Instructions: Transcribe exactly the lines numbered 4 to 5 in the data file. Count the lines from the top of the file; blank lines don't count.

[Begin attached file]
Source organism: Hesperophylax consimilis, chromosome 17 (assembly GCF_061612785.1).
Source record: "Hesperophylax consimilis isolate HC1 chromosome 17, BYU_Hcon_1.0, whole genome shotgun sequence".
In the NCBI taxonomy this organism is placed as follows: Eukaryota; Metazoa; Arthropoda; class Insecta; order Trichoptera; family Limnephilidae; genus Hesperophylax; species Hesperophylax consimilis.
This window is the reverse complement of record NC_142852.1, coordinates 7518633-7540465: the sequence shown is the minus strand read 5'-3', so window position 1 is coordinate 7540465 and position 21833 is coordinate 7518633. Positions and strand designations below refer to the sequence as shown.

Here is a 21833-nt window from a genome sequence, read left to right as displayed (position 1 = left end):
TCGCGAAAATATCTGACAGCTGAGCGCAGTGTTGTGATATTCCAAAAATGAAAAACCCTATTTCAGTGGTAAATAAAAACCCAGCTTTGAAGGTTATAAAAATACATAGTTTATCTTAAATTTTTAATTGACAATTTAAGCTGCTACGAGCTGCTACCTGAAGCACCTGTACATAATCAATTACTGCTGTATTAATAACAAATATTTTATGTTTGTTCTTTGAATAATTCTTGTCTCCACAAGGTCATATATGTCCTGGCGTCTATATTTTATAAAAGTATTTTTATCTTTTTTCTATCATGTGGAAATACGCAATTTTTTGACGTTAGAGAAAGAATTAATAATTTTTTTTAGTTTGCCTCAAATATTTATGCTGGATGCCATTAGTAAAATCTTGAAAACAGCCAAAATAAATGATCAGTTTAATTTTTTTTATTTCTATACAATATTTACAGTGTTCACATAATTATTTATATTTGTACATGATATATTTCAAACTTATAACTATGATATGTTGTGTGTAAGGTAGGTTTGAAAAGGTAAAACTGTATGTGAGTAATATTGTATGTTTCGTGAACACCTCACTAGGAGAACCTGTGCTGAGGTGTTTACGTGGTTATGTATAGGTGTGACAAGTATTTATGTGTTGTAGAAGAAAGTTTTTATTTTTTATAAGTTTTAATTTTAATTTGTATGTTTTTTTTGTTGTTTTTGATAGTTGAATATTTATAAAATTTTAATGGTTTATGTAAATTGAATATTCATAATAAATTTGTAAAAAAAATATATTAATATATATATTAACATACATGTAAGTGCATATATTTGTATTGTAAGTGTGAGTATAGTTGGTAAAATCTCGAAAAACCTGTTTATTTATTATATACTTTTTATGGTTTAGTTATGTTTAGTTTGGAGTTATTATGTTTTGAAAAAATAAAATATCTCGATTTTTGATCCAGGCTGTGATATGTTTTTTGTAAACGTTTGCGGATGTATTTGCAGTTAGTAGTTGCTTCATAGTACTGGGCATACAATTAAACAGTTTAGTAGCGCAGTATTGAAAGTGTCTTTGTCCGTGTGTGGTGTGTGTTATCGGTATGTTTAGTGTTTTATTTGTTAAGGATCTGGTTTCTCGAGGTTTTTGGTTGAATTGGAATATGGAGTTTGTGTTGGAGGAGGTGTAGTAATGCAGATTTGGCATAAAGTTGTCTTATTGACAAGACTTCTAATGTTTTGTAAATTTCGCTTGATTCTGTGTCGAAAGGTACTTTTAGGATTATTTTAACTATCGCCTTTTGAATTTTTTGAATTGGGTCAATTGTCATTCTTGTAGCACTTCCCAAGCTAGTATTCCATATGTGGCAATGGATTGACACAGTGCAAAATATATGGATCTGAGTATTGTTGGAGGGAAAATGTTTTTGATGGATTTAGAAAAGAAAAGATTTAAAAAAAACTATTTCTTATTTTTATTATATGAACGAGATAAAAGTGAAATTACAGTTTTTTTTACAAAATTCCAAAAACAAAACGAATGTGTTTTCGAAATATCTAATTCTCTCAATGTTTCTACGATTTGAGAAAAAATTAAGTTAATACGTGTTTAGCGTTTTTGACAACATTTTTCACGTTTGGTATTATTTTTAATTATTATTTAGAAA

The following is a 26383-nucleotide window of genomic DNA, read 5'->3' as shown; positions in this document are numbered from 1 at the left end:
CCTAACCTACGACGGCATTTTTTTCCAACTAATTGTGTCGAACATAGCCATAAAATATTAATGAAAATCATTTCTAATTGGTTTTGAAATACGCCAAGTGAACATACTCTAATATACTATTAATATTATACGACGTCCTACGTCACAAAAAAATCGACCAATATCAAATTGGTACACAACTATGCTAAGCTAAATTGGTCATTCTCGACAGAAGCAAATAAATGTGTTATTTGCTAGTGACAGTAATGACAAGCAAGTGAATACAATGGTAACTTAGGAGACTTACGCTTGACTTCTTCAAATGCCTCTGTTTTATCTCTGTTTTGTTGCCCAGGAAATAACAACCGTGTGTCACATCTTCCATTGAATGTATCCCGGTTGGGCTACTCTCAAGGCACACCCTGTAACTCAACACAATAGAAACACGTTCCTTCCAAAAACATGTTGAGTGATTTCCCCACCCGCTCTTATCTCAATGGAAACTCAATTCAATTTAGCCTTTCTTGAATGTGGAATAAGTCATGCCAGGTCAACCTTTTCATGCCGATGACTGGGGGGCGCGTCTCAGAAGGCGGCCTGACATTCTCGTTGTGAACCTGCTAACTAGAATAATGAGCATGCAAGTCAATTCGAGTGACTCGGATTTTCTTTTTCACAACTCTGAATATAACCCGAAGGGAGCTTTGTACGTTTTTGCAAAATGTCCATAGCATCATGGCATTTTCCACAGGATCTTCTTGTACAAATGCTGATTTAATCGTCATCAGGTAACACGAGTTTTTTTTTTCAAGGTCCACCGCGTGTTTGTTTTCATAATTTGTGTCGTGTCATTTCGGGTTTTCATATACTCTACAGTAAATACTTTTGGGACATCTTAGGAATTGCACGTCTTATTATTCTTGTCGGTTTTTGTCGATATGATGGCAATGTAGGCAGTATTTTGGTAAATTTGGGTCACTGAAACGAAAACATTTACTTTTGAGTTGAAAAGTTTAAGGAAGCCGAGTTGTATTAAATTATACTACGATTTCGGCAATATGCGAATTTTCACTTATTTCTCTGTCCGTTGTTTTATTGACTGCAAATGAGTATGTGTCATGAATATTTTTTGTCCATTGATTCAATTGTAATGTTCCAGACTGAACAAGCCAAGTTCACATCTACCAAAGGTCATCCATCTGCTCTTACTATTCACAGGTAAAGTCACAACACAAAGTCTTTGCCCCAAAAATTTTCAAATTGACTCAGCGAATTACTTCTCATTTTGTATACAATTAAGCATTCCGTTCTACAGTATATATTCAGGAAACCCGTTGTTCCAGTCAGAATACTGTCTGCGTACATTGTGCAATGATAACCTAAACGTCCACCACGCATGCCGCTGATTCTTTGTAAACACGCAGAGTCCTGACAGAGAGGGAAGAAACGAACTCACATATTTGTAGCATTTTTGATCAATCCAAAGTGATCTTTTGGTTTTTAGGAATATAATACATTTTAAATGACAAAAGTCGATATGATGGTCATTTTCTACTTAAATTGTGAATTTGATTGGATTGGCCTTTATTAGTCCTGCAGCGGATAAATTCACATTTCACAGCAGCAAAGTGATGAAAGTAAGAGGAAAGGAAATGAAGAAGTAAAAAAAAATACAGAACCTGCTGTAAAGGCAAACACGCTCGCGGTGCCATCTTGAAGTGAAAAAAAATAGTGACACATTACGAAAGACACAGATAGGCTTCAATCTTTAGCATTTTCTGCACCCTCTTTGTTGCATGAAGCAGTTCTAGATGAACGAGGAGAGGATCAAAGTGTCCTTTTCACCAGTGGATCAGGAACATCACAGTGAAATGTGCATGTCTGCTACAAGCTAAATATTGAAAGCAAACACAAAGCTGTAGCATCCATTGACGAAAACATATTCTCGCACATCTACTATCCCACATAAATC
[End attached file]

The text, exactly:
This window is the reverse complement of record NC_142852.1, coordinates 7518633-7540465: the sequence shown is the minus strand read 5'-3', so window position 1 is coordinate 7540465 and position 21833 is coordinate 7518633. Positions and strand designations below refer to the sequence as shown.

Here is a 21833-nt window from a genome sequence, read left to right as displayed (position 1 = left end):